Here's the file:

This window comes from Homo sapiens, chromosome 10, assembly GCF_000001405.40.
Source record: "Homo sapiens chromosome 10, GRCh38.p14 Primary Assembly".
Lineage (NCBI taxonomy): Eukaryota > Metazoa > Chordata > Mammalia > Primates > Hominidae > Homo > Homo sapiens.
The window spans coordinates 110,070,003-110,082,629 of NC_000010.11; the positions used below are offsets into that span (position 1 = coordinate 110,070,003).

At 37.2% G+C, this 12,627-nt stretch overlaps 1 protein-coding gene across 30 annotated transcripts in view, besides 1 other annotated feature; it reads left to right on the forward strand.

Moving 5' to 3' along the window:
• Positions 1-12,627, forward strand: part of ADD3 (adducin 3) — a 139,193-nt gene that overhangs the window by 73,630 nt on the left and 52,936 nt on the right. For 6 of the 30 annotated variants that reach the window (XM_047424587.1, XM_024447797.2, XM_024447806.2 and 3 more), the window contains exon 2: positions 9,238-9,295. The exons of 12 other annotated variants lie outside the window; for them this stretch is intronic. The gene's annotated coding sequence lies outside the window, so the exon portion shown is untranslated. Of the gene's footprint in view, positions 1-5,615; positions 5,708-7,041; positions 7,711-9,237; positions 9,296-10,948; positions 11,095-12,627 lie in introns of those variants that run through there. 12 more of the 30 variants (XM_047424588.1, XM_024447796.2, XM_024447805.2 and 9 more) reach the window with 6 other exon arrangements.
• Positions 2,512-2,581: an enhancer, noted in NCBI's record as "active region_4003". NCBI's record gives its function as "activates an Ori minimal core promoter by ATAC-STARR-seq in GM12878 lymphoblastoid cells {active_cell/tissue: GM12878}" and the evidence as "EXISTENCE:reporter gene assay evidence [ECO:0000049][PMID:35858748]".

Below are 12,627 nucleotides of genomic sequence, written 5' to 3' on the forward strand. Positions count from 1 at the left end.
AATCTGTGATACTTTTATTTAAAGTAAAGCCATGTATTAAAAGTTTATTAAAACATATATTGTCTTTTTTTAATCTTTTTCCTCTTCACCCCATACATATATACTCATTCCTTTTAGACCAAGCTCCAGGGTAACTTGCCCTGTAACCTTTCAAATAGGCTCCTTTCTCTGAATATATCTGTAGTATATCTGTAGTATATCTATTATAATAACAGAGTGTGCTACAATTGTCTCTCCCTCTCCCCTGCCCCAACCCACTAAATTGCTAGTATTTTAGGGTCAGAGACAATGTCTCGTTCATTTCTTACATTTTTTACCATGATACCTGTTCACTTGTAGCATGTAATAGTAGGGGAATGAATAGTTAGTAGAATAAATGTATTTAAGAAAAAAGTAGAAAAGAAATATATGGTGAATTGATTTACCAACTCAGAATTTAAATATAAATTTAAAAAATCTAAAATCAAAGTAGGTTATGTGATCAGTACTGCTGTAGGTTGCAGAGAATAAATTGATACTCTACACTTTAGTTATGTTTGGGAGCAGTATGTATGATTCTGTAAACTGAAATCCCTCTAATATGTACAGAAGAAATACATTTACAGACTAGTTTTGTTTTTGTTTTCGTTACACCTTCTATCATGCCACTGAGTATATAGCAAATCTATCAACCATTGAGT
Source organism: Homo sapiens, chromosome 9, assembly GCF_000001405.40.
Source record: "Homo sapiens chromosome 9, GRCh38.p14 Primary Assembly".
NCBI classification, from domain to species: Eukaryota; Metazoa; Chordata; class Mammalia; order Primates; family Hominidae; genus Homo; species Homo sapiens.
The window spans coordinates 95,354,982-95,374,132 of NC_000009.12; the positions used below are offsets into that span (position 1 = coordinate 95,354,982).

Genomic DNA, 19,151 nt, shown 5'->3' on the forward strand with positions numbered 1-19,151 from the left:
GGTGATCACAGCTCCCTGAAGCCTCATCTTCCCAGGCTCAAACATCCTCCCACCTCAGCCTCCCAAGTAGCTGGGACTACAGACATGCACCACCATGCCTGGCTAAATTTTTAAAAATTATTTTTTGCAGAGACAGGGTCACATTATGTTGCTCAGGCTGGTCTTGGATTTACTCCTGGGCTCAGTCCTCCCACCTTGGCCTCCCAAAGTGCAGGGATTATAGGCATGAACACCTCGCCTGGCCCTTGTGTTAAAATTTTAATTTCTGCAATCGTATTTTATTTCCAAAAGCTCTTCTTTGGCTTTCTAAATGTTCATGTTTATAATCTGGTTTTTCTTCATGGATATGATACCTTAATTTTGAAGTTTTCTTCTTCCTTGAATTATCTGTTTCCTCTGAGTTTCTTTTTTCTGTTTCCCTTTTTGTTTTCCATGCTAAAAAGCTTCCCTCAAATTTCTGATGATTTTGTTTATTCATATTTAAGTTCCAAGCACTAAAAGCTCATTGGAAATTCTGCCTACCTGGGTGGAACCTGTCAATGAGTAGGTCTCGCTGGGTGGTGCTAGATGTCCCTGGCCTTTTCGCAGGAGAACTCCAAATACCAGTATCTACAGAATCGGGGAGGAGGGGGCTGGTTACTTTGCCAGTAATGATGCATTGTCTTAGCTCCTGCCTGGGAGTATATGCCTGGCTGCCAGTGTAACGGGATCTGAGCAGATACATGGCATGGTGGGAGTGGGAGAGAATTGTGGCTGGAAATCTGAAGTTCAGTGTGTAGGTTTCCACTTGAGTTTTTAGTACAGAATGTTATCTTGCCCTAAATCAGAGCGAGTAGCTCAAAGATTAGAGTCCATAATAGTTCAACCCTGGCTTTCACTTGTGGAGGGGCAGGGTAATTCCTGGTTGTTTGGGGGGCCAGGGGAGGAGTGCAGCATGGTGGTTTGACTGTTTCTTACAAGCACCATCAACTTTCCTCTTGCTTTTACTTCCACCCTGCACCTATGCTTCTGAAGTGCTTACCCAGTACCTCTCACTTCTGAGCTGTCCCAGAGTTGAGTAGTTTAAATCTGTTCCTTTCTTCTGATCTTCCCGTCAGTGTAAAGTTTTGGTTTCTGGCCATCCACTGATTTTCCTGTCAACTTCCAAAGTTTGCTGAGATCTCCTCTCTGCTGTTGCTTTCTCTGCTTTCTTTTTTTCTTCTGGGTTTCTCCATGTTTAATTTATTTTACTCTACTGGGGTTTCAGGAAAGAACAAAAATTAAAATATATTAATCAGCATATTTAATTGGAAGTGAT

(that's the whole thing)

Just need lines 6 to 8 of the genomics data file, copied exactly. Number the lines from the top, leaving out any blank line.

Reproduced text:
Moving 5' to 3' along the window:
• Positions 1-12,627, forward strand: part of ADD3 (adducin 3) — a 139,193-nt gene that overhangs the window by 73,630 nt on the left and 52,936 nt on the right. For 6 of the 30 annotated variants that reach the window (XM_047424587.1, XM_024447797.2, XM_024447806.2 and 3 more), the window contains exon 2: positions 9,238-9,295. The exons of 12 other annotated variants lie outside the window; for them this stretch is intronic. The gene's annotated coding sequence lies outside the window, so the exon portion shown is untranslated. Of the gene's footprint in view, positions 1-5,615; positions 5,708-7,041; positions 7,711-9,237; positions 9,296-10,948; positions 11,095-12,627 lie in introns of those variants that run through there. 12 more of the 30 variants (XM_047424588.1, XM_024447796.2, XM_024447805.2 and 9 more) reach the window with 6 other exon arrangements.
• Positions 2,512-2,581: an enhancer, noted in NCBI's record as "active region_4003". NCBI's record gives its function as "activates an Ori minimal core promoter by ATAC-STARR-seq in GM12878 lymphoblastoid cells {active_cell/tissue: GM12878}" and the evidence as "EXISTENCE:reporter gene assay evidence [ECO:0000049][PMID:35858748]".